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1979 Mercury 9.8hp

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  • 1979 Mercury 9.8hp

    just bought used 9.8hp mercury, 1979 according to serial number. Have it running good and in neutral goes through the RPM's really nice, idles well, starts easy, etc. But I got it on the water on my 10 foot avon inflatable and when in gear it does crank up very high on the rpms and in turn is slow. that size motor on that little inflatable should fly. am i losing power somewhere? does it need tuned up better? it rev's up nicely in neutral but when there is a load it is slow even at full throttle. only had it out in water twice, and during the first run at one point in time with two people on board it actually started to speed up too fast and started to plane a little bit but not since. what should i do?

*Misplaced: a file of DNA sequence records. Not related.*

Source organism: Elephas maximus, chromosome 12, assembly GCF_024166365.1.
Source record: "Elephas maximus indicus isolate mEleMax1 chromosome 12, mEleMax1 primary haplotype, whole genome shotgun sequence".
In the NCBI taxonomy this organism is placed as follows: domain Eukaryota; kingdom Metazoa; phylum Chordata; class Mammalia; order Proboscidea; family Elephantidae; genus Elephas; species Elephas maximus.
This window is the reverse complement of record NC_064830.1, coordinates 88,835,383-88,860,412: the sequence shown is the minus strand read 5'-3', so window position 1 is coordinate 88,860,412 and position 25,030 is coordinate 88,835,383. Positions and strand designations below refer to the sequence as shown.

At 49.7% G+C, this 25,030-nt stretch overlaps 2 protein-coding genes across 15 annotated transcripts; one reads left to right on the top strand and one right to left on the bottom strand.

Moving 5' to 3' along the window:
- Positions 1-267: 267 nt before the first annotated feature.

• #2
    Re: 1979 Mercury 9.8hp

    so you seem to be getting the rpm's just not getting the speed? whats the condition of the prop? is it banged up? it could be slipping too, the rubber hub inside the prop that is, if this is the case you will have to take your propeller to the prop shop and have it re-hubbed


    • #3
      Re: 1979 Mercury 9.8hp

      Originally posted by 1988regal View Post
      ... But I got it on the water on my 10 foot avon inflatable and when in gear it does crank up very high on the rpms and in turn is slow. ..
      I'm not sure what you're trying to say here, not sure where you're talking about rpms or where speed.